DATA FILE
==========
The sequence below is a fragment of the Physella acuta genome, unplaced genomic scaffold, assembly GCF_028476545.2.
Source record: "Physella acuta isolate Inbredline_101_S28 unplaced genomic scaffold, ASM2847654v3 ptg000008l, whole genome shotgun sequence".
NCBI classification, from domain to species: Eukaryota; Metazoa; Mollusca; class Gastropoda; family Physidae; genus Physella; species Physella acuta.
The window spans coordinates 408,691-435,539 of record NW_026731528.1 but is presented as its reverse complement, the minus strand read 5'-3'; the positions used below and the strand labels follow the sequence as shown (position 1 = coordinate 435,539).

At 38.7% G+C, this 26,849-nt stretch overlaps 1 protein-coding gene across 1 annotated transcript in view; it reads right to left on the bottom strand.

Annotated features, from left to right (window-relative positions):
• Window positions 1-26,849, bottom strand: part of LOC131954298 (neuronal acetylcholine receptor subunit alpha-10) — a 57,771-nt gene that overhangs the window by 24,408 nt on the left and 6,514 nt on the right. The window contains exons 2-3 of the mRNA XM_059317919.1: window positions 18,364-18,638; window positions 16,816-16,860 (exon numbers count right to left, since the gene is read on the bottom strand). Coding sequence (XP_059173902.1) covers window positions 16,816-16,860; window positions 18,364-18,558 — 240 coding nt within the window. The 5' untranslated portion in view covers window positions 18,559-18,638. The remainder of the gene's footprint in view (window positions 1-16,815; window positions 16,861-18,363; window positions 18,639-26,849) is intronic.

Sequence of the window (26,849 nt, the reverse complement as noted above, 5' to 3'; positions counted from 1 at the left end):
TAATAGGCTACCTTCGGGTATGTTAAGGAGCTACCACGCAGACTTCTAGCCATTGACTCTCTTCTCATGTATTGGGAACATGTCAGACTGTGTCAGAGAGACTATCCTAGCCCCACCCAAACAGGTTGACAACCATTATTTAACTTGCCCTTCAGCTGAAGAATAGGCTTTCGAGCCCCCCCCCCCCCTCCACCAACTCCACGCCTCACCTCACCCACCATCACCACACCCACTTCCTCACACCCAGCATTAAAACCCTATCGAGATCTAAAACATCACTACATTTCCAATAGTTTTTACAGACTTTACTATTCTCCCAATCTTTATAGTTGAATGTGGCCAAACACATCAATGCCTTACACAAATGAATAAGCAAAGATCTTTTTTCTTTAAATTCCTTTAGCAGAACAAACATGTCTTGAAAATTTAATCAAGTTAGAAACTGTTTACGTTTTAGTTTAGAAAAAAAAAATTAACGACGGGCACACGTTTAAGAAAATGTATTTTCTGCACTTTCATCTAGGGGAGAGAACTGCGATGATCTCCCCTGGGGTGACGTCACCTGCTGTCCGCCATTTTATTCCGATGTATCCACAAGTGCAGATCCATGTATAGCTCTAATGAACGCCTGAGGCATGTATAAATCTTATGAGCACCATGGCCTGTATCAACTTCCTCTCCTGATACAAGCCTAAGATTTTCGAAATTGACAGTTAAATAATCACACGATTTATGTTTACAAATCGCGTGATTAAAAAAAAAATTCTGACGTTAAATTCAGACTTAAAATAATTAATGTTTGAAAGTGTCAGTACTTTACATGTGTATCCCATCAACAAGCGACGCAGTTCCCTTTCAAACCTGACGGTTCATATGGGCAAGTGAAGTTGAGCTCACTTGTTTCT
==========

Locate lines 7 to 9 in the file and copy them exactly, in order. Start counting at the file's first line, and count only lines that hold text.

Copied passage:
• Window positions 1-26,849, bottom strand: part of LOC131954298 (neuronal acetylcholine receptor subunit alpha-10) — a 57,771-nt gene that overhangs the window by 24,408 nt on the left and 6,514 nt on the right. The window contains exons 2-3 of the mRNA XM_059317919.1: window positions 18,364-18,638; window positions 16,816-16,860 (exon numbers count right to left, since the gene is read on the bottom strand). Coding sequence (XP_059173902.1) covers window positions 16,816-16,860; window positions 18,364-18,558 — 240 coding nt within the window. The 5' untranslated portion in view covers window positions 18,559-18,638. The remainder of the gene's footprint in view (window positions 1-16,815; window positions 16,861-18,363; window positions 18,639-26,849) is intronic.

Sequence of the window (26,849 nt, the reverse complement as noted above, 5' to 3'; positions counted from 1 at the left end):
TAATAGGCTACCTTCGGGTATGTTAAGGAGCTACCACGCAGACTTCTAGCCATTGACTCTCTTCTCATGTATTGGGAACATGTCAGACTGTGTCAGAGAGACTATCCTAGCCCCACCCAAACAGGTTGACAACCATTATTTAACTTGCCCTTCAGCTGAAGAATAGGCTTTCGAGCCCCCCCCCCCCCTCCACCAACTCCACGCCTCACCTCACCCACCATCACCACACCCACTTCCTCACACCCAGCATTAAAACCCTATCGAGATCTAAAACATCACTACATTTCCAATAGTTTTTACAGACTTTACTATTCTCCCAATCTTTATAGTTGAATGTGGCCAAACACATCAATGCCTTACACAAATGAATAAGCAAAGATCTTTTTTCTTTAAATTCCTTTAGCAGAACAAACATGTCTTGAAAATTTAATCAAGTTAGAAACTGTTTACGTTTTAGTTTAGAAAAAAAAAATTAACGACGGGCACACGTTTAAGAAAATGTATTTTCTGCACTTTCATCTAGGGGAGAGAACTGCGATGATCTCCCCTGGGGTGACGTCACCTGCTGTCCGCCATTTTATTCCGATGTATCCACAAGTGCAGATCCATGTATAGCTCTAATGAACGCCTGAGGCATGTATAAATCTTATGAGCACCATGGCCTGTATCAACTTCCTCTCCTGATACAAGCCTAAGATTTTCGAAATTGACAGTTAAATAATCACACGATTTATGTTTACAAATCGCGTGATTAAAAAAAAAATTCTGACGTTAAATTCAGACTTAAAATAATTAATGTTTGAAAGTGTCAGTACTTTACATGTGTATCCCATCAACAAGCGACGCAGTTCCCTTTCAAACCTGACGGTTCATATGGGCAAGTGAAGTTGAGCTCACTTGTTTCT